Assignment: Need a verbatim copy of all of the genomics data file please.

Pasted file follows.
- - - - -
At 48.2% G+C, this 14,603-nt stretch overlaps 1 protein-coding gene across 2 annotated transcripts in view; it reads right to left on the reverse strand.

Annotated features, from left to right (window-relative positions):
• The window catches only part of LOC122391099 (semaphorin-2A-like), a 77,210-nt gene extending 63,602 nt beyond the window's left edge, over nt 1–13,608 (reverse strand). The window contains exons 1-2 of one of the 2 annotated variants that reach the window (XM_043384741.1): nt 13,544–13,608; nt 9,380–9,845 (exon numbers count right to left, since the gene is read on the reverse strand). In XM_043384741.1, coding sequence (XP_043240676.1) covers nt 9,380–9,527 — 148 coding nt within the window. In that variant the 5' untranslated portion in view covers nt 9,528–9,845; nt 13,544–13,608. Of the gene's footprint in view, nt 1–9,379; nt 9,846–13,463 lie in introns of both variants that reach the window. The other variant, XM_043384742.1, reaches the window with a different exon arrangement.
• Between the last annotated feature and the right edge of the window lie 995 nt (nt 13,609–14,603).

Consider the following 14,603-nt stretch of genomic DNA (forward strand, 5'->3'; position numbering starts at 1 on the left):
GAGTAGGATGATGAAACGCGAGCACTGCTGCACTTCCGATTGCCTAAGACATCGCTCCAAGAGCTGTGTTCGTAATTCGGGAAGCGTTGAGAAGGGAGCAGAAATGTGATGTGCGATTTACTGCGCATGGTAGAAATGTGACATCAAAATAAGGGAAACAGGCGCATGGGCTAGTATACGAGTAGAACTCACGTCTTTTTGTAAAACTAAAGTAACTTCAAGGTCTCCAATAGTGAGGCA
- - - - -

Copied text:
At 48.2% G+C, this 14,603-nt stretch overlaps 1 protein-coding gene across 2 annotated transcripts in view; it reads right to left on the reverse strand.

Annotated features, from left to right (window-relative positions):
• The window catches only part of LOC122391099 (semaphorin-2A-like), a 77,210-nt gene extending 63,602 nt beyond the window's left edge, over nt 1–13,608 (reverse strand). The window contains exons 1-2 of one of the 2 annotated variants that reach the window (XM_043384741.1): nt 13,544–13,608; nt 9,380–9,845 (exon numbers count right to left, since the gene is read on the reverse strand). In XM_043384741.1, coding sequence (XP_043240676.1) covers nt 9,380–9,527 — 148 coding nt within the window. In that variant the 5' untranslated portion in view covers nt 9,528–9,845; nt 13,544–13,608. Of the gene's footprint in view, nt 1–9,379; nt 9,846–13,463 lie in introns of both variants that reach the window. The other variant, XM_043384742.1, reaches the window with a different exon arrangement.
• Between the last annotated feature and the right edge of the window lie 995 nt (nt 13,609–14,603).

Consider the following 14,603-nt stretch of genomic DNA (forward strand, 5'->3'; position numbering starts at 1 on the left):
GAGTAGGATGATGAAACGCGAGCACTGCTGCACTTCCGATTGCCTAAGACATCGCTCCAAGAGCTGTGTTCGTAATTCGGGAAGCGTTGAGAAGGGAGCAGAAATGTGATGTGCGATTTACTGCGCATGGTAGAAATGTGACATCAAAATAAGGGAAACAGGCGCATGGGCTAGTATACGAGTAGAACTCACGTCTTTTTGTAAAACTAAAGTAACTTCAAGGTCTCCAATAGTGAGGCA